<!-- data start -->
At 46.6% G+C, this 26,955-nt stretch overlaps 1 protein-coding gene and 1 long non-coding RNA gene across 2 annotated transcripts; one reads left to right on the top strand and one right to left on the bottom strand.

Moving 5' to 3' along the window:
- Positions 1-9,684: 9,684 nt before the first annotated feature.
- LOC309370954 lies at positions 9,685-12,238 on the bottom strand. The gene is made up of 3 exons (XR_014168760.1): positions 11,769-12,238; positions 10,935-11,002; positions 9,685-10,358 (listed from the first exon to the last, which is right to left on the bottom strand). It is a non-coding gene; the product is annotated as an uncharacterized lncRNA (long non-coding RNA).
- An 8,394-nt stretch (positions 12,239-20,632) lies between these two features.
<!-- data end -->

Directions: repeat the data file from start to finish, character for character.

At 46.6% G+C, this 26,955-nt stretch overlaps 1 protein-coding gene and 1 long non-coding RNA gene across 2 annotated transcripts; one reads left to right on the top strand and one right to left on the bottom strand.

Moving 5' to 3' along the window:
- Positions 1-9,684: 9,684 nt before the first annotated feature.
- LOC309370954 lies at positions 9,685-12,238 on the bottom strand. The gene is made up of 3 exons (XR_014168760.1): positions 11,769-12,238; positions 10,935-11,002; positions 9,685-10,358 (listed from the first exon to the last, which is right to left on the bottom strand). It is a non-coding gene; the product is annotated as an uncharacterized lncRNA (long non-coding RNA).
- An 8,394-nt stretch (positions 12,239-20,632) lies between these two features.